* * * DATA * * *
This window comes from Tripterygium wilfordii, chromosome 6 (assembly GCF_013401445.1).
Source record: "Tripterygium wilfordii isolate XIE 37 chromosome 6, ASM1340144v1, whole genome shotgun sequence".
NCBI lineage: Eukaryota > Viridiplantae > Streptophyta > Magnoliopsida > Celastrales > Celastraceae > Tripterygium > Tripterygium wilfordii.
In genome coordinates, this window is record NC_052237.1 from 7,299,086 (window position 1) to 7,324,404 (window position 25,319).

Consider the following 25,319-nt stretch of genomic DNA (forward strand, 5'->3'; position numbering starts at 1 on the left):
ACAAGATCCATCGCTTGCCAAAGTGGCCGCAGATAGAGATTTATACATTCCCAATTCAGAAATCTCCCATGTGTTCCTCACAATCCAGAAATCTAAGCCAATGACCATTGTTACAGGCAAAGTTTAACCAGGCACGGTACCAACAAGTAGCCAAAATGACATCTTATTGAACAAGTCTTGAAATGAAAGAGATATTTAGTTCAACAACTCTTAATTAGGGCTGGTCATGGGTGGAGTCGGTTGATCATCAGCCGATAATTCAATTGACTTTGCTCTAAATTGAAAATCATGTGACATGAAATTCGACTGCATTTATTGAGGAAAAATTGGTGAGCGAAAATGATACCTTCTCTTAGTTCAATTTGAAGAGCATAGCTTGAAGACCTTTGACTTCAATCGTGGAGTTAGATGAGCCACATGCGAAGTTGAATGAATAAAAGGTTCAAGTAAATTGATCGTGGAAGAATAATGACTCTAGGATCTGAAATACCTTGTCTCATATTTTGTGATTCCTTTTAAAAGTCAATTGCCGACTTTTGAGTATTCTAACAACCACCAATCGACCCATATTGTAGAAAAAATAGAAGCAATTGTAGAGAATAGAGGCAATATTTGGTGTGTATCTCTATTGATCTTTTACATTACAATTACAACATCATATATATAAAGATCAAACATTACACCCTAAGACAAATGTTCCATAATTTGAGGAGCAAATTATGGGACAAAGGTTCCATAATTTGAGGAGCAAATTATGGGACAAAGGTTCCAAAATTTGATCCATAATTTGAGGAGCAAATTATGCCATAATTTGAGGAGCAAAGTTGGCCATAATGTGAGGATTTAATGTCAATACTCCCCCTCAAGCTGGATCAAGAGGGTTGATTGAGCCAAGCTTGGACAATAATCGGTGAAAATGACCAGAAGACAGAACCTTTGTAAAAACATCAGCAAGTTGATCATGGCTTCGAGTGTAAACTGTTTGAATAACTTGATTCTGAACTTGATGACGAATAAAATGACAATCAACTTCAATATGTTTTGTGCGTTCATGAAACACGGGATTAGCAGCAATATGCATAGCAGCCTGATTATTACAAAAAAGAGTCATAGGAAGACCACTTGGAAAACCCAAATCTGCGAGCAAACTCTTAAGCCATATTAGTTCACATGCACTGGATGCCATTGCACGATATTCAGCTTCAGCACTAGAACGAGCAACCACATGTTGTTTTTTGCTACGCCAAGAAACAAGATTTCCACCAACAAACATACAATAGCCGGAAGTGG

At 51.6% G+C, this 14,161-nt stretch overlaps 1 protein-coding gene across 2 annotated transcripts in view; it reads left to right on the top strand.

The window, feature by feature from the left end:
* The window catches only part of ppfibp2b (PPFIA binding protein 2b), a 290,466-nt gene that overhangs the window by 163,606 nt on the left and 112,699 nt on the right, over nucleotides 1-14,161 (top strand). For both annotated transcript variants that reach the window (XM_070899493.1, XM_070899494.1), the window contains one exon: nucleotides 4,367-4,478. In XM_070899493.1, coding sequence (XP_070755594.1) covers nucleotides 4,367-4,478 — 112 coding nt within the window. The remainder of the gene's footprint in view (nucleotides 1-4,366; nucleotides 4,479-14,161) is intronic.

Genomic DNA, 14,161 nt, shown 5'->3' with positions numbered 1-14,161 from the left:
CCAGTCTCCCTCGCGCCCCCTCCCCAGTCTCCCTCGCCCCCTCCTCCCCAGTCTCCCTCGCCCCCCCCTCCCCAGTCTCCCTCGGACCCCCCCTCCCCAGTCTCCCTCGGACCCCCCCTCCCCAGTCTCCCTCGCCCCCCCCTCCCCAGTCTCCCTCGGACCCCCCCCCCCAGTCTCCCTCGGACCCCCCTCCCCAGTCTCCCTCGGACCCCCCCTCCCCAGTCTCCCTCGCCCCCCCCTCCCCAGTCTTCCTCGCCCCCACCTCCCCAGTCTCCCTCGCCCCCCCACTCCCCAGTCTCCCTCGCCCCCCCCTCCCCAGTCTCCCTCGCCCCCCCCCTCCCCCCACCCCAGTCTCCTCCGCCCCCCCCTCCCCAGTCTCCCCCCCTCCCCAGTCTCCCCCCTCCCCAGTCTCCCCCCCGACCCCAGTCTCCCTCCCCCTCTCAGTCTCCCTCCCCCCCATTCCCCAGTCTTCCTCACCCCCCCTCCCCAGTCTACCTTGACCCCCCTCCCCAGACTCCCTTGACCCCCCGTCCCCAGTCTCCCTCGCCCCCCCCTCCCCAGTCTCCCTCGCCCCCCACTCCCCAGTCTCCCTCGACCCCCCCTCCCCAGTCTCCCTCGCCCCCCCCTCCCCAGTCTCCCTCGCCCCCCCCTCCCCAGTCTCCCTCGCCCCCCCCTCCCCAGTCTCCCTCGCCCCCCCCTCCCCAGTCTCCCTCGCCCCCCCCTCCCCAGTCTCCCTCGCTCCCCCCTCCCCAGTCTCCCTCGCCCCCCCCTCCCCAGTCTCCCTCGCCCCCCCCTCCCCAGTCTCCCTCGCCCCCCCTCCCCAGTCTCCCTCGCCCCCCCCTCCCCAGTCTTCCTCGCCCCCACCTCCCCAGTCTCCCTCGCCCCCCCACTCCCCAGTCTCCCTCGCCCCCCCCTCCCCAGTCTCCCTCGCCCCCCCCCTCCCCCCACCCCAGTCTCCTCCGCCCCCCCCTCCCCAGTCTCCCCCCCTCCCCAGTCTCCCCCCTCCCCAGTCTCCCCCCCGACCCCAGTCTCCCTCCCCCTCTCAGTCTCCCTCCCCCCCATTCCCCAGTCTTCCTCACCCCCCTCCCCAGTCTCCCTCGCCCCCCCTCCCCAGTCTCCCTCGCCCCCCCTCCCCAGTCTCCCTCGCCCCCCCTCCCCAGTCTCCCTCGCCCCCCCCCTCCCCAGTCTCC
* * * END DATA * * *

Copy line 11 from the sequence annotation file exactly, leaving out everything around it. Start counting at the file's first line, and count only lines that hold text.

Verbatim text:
CCAGTCTCCCTCGCGCCCCCTCCCCAGTCTCCCTCGCCCCCTCCTCCCCAGTCTCCCTCGCCCCCCCCTCCCCAGTCTCCCTCGGACCCCCCCTCCCCAGTCTCCCTCGGACCCCCCCTCCCCAGTCTCCCTCGCCCCCCCCTCCCCAGTCTCCCTCGGACCCCCCCCCCCAGTCTCCCTCGGACCCCCCTCCCCAGTCTCCCTCGGACCCCCCCTCCCCAGTCTCCCTCGCCCCCCCCTCCCCAGTCTTCCTCGCCCCCACCTCCCCAGTCTCCCTCGCCCCCCCACTCCCCAGTCTCCCTCGCCCCCCCCTCCCCAGTCTCCCTCGCCCCCCCCCTCCCCCCACCCCAGTCTCCTCCGCCCCCCCCTCCCCAGTCTCCCCCCCTCCCCAGTCTCCCCCCTCCCCAGTCTCCCCCCCGACCCCAGTCTCCCTCCCCCTCTCAGTCTCCCTCCCCCCCATTCCCCAGTCTTCCTCACCCCCCCTCCCCAGTCTACCTTGACCCCCCTCCCCAGACTCCCTTGACCCCCCGTCCCCAGTCTCCCTCGCCCCCCCCTCCCCAGTCTCCCTCGCCCCCCACTCCCCAGTCTCCCTCGACCCCCCCTCCCCAGTCTCCCTCGCCCCCCCCTCCCCAGTCTCCCTCGCCCCCCCCTCCCCAGTCTCCCTCGCCCCCCCCTCCCCAGTCTCCCTCGCCCCCCCCTCCCCAGTCTCCCTCGCCCCCCCCTCCCCAGTCTCCCTCGCTCCCCCCTCCCCAGTCTCCCTCGCCCCCCCCTCCCCAGTCTCCCTCGCCCCCCCCTCCCCAGTCTCCCTCGCCCCCCCTCCCCAGTCTCCCTCGCCCCCCCCTCCCCAGTCTTCCTCGCCCCCACCTCCCCAGTCTCCCTCGCCCCCCCACTCCCCAGTCTCCCTCGCCCCCCCCTCCCCAGTCTCCCTCGCCCCCCCCCTCCCCCCACCCCAGTCTCCTCCGCCCCCCCCTCCCCAGTCTCCCCCCCTCCCCAGTCTCCCCCCTCCCCAGTCTCCCCCCCGACCCCAGTCTCCCTCCCCCTCTCAGTCTCCCTCCCCCCCATTCCCCAGTCTTCCTCACCCCCCTCCCCAGTCTCCCTCGCCCCCCCTCCCCAGTCTCCCTCGCCCCCCCTCCCCAGTCTCCCTCGCCCCCCCTCCCCAGTCTCCCTCGCCCCCCCCCTCCCCAGTCTCC